CAN WE AFFORD TO WAIT?

Anadi Naik

In order to take advantage of a given opportunity one has to have the right preparedness. For example, if one misses a connection with any mode of transportation - a bus, a train or a plane - one could miss out on a whole lot of things. This applies not only to the life of an individual but to the life of a nation as well. India is surrounded by neighbors who are not always receptive to its overture. Yet, they do offer opportunities that could be beneficial to India. However, without proper preparedness the nation finds itself in a losing streak. Responsible officials could be working hard. Yet, more often than not, the net result of their cumulative efforts ends in disappointment which hurts the interest of the nation. Several things have come to notice.

In recent developments in Maldives, India has become a spectator, not a participant. It started with a World Bank sponsored development project that India was going to build. Shortly after the contract was signed between the two countries the democratically elected Prime Minister Mr. Gayoom was overthrown. The Government that replaced his, found India’s offer to be exorbitant. India tried to lower the price and build the project. But the new Maldives Government did not want that as it was pro-Pakistan and pro-China. India even sent a former ambassador to the country to negotiate the deal. But it could not influence the internal politics of the Maldives. The project went to the Chinese who were eagerly expanding their presence in the Indian Ocean. Millions of Indians visit this island nation and spend money there. The country has links to India by air and by boat. Yet, it remains at present outside of India’s sphere of influence.

In the upcoming election in Bangladesh, the current Prime Minister Seikh Hassina’s Party may or may not return to power. Her Government has maintained a friendly relationship with India. Yet, should her opponent Khalida Zia come to power, she may act differently. During Seikh Hassina’s period, two of the important issues that are close to the hearts of the Bangladeshi citizens could not be resolved with India. One is the quantity of water from the Padma (Ganges) allotted to Bangladesh. The other is a piece of land created by the river. The State of Bengal has a stake in both issues. In view of the Bengali sentiment in the election of 2014, the Manmohan Singh Government could not take a decisive stand. Besides, Chief Minister Mamata Banerjee’s blessing had to be there as her state is directly affected by the decision. The strange thing is that by not helping Hassina, India has inadvertently helped Khalida. Such inaction in the future may turn out to be expensive and toxic.

Then there is Pakistan. Recently, while in London Nawaz Sharif, Pakistan’s Prime Minister said ” India bashing in Pakistan is an old thing” and that he does not pay attention to that. Such utterance from a Pakistani Prime Minister is heartwarming. It heralds a new line of thinking in Islamabad and it offers new opportunities. India’s political leaders must take advantage of this new form of good will. Yet, the election hysteria of various Party activists keeps depicting Pakistan in a negative way which in turn becomes counterproductive to national interest. Recently, Hakimullah Mehsood and Nassiruddin Haqqani, two of the top Taliban leaders have been killed – one by a drone and the other by assassins. This is a very different development quite unlike Pakistan’s practice of sending Jihadis into Kashmir. Currently, both India and Pakistan share a democratic form of government. For its own smooth sailing each one needs the support from the other. But each side must be ready to take advantage of the situation. From the outset it looks like India is as unprepared as Pakistan to avail the changed situation to its advantage. It is sad.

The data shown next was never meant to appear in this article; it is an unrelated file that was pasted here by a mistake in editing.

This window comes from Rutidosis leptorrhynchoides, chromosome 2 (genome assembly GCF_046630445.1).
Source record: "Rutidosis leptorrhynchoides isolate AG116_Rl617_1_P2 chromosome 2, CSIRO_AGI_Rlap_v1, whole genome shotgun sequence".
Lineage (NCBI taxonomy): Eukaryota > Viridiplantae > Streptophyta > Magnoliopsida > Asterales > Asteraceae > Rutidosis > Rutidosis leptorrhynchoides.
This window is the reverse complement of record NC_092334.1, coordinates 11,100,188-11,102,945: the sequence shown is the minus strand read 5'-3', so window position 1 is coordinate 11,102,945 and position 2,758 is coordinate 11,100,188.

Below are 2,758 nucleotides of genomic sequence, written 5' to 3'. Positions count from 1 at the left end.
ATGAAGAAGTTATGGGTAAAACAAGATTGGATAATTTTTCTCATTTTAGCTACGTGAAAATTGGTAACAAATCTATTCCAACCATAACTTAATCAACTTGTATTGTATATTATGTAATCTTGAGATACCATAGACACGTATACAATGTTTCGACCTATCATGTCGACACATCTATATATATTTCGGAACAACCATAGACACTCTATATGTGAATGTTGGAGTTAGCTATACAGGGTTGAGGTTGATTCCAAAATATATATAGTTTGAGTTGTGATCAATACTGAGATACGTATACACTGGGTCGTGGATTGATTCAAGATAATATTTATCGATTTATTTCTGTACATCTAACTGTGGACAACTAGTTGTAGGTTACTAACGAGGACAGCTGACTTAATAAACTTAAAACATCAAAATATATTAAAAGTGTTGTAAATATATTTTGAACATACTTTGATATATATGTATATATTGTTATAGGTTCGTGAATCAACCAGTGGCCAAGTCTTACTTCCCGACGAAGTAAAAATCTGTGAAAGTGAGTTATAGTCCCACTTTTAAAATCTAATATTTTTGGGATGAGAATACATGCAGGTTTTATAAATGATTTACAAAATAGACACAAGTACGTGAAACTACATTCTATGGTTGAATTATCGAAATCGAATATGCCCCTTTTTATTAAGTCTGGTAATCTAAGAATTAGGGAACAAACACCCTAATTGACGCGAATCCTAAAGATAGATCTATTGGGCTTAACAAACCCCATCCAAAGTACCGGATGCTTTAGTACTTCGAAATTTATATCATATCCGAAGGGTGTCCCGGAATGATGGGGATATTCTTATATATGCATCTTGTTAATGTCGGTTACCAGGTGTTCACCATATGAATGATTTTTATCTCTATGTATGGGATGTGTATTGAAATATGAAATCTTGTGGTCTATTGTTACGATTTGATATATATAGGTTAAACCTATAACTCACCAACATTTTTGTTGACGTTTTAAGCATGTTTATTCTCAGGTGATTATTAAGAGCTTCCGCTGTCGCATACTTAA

The foreign policy and domestic policy of a nation – India is no exception - are like two sides of the same coin; one complements the other. Needless to say that after ruling the country for ten years the UPA Government has lost the sharpness of its thinking. Currently it is just coasting. The BJP and its Prime Ministerial candidate Narendra Modi seem to be afraid to say anything that would go in favor of the Manmohan Singh Government. The predicament of both creates an impasse and India as a whole becomes a loser. As an Indian politician recently told me “Nothing is going to happen until the election is over”. The question is, can we afford to wait that long?



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